Two hundred years ago, most people who were sick enough that their families would take them and the family treasure to see the doctor simply died. The few who did live were forever indebted to their Doctor/God. Today we expect them to be able to immediately diagnose and quickly cure every known problem, many of which are self-inflicted. Doctors appear fearless, but in reality they fully understand how extremely fragile human life is and know first-hand how the smallest mistakes can wipe out a beautiful life. Our system places total responsibility on the Doctor/God. He is responsible for the patient adhering to instructions, for every person’s performance in the operating room, even for faulty engineering and design of medical devices.
It is called the “captain of the ship doctrine.” Unfortunately medicine has become so complex that it overwhelms the captain’s abilities. One day I asked my last doctor how my first doctor could have lied to me for four and a half months. I will never forget his response. He said, “Kerry, we harm patients and lie about it every day! My colleagues call me all the time for advice on how to fix their mistakes. Most patients never figure it out.” The system is broken! Much like the complexity of flying an airliner the responsibility needs to be spread beyond the captain/doctor to the entire team, including the patient. My experience is that the very best care is when doctors seek the opinions of their peers before the treatment plan is implemented. The humble docs are by far the best docs.
As smart as doctors are, this one simple question stumped them every single time: “What will this surgery or device cost me?” I would even try to make it easier by limiting the question to, “Ignoring all the other players, what is your fee to conduct this surgery?” Hard to believe that guys who have their stock prices on their cell phones don’t know how much they are making every time they roll into the OR. A few weeks after surgery I would receive astounding statements from Aetna. Healthcare is the only business I know of that gets away with charging whatever the market will bear without ever disclosing the price to the consumer.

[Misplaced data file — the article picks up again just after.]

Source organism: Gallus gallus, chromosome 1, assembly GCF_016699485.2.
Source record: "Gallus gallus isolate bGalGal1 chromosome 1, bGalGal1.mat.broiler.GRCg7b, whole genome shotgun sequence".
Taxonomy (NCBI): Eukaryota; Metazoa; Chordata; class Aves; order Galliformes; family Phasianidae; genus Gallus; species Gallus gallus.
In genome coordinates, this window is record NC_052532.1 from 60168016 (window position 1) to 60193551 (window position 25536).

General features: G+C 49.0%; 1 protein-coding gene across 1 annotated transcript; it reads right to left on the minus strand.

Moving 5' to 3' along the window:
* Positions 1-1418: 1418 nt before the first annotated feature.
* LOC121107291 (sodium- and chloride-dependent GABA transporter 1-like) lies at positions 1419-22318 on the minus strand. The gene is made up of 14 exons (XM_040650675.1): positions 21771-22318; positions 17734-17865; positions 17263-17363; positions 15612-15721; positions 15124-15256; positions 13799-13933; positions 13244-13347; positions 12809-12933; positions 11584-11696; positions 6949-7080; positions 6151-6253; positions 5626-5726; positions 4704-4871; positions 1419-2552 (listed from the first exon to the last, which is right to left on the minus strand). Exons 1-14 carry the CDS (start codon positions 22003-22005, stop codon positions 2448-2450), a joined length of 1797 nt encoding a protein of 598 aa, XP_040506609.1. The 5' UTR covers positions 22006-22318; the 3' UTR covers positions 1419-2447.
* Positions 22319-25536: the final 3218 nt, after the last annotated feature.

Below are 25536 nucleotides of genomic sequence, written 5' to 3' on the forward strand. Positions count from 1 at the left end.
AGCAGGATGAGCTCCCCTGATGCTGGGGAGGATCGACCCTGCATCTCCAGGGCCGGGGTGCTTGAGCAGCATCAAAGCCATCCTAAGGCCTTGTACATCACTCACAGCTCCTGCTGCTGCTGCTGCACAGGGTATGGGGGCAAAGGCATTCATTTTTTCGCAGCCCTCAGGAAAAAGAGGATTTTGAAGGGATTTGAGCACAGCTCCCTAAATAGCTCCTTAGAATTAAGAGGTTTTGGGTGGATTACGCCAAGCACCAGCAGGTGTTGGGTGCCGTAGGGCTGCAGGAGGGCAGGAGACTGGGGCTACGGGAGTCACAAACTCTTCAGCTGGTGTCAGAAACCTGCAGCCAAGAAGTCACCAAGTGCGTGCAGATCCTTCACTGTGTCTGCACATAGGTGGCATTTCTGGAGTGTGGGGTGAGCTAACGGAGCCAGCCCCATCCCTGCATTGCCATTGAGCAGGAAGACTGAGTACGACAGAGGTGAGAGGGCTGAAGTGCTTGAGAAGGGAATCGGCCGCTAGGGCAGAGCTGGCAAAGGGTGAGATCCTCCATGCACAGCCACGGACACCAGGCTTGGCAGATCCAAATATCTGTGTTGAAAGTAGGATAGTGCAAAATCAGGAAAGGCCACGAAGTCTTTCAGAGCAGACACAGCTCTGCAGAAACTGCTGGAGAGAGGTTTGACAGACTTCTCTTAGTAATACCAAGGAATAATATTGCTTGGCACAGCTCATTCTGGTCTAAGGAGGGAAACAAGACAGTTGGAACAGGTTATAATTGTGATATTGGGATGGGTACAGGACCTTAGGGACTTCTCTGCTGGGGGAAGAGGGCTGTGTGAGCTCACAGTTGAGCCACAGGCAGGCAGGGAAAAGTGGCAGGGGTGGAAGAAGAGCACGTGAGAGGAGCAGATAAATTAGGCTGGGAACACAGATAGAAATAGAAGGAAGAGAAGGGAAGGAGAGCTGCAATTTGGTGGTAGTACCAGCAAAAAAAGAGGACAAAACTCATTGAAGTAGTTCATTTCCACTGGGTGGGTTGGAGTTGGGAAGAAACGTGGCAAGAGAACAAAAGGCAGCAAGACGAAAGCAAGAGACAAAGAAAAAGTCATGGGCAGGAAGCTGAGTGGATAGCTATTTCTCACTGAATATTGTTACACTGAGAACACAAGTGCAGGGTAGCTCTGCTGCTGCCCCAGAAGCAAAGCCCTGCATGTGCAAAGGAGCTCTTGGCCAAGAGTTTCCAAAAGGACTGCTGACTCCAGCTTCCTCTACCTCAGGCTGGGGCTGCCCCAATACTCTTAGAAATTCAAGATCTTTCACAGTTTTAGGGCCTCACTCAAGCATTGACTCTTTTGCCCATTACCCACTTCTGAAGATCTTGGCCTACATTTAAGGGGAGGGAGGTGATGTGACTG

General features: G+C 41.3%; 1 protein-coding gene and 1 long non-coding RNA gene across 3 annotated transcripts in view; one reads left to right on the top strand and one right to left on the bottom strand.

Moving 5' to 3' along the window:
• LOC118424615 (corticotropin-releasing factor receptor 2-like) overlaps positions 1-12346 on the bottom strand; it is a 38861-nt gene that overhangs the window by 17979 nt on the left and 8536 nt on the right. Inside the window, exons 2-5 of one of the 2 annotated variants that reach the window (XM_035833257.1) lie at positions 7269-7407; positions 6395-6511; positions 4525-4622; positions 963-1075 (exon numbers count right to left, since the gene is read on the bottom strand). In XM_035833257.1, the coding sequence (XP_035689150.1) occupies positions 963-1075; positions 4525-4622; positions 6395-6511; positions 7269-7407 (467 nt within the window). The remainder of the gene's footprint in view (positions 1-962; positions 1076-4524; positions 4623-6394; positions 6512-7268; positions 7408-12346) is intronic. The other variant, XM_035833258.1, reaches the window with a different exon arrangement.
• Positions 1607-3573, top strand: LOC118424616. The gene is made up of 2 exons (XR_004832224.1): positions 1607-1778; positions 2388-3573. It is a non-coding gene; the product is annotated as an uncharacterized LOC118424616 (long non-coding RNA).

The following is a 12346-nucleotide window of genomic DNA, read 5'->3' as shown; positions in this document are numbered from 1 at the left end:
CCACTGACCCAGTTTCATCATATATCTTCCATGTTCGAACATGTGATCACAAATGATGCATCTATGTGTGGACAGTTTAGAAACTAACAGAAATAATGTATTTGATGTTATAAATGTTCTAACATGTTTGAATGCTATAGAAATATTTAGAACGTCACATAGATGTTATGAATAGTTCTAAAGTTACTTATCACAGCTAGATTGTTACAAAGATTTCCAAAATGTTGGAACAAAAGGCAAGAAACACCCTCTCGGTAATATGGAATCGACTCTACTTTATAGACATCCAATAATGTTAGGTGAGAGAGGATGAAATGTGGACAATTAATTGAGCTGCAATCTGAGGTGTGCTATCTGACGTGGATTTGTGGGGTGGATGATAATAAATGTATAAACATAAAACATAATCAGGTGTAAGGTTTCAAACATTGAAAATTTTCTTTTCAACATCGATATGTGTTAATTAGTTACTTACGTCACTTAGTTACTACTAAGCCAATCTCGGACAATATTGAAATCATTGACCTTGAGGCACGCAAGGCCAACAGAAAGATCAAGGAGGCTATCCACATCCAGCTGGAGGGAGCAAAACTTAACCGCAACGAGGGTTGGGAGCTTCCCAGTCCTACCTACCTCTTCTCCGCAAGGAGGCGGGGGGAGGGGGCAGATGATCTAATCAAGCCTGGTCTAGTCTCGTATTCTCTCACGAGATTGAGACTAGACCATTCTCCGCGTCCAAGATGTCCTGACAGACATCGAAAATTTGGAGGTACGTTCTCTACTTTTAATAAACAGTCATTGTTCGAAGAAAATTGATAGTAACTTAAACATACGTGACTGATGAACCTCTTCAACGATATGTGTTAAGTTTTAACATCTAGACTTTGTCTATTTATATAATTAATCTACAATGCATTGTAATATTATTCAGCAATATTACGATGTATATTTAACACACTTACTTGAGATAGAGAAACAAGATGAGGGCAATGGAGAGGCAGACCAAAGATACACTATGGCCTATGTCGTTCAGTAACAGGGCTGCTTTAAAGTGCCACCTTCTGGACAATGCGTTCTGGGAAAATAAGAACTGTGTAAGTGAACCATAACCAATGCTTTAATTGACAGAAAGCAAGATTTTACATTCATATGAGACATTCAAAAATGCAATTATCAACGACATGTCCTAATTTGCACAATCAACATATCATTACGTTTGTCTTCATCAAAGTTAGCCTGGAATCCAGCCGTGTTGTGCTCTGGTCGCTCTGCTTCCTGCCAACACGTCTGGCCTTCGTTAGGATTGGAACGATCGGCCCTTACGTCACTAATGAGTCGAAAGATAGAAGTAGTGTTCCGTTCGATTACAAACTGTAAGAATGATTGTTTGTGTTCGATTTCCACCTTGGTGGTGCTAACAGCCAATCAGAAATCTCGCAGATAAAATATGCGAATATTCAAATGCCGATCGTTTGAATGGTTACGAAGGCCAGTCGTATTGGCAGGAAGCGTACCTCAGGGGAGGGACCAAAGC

I analyzed my first detailed hospital bill and discovered that the stainless steel elbow hinge that they bolted to my arm cost over $50,000. A long letter to the hospital CEO resulted in an enlightening meeting with the hospital’s CFO. The apologetic CFO explained the mysteries of hospital bills to me. Hospitals basically take real costs and mark them up two ways. Major items for which they have negotiated rates with the insurance carriers are marked up 300%; the insurance companies cut them in half thus the hospital makes about 50% gross profit. Little items from Kleenex to miscellaneous orthopedic hardware are marked up 1,000%, which the insurance carriers again cut in half, reducing markup to about 400%. The blended combination of these two markups allows the hospital to make 10% to 12% net profit after deducting overhead and taxes. It is a very lucrative business. Sometimes, as in my case, the billing staff mistakenly enters items at 1,000% markup instead of 300% markup and insurance carriers pay the inflated bills. Every patient should always request detailed breakdowns and thoroughly review the charges. My work resulted in a refund check to Aetna of more than $30,000.
Sometimes systems evolve so quickly that their creators have to stop and totally redesign their pride and joy. Healthcare has reached that point. Reform isn’t enough; complete overhaul is in order. My overhaul plan would include:
Restoring Trust – The past three decades of burying mistakes have destroyed the public’s trust in healthcare. I agree with Don Berwick that complete and total disclosure is the only cure. Disclosure must include internal hospital investigations, peer reviews, operating room dictation tapes, and virtually any conversation or information associated with the patient’s care. Morally it is the right thing to do; secrecy causes immeasurable emotional harm to patients and families, and it is the only way that we will identify the true magnitude of the problem. A key component of disclosure/transparency is putting audio/video recording into operating rooms. Pretty astounding to think that our society spends lots of money recording motorists speeding and running stop lights but when they have your heart sitting on the table we rely on foggy human recollection. Don will probably disagree with me but the only way meaningful disclosure will happen is through very strong national legislation.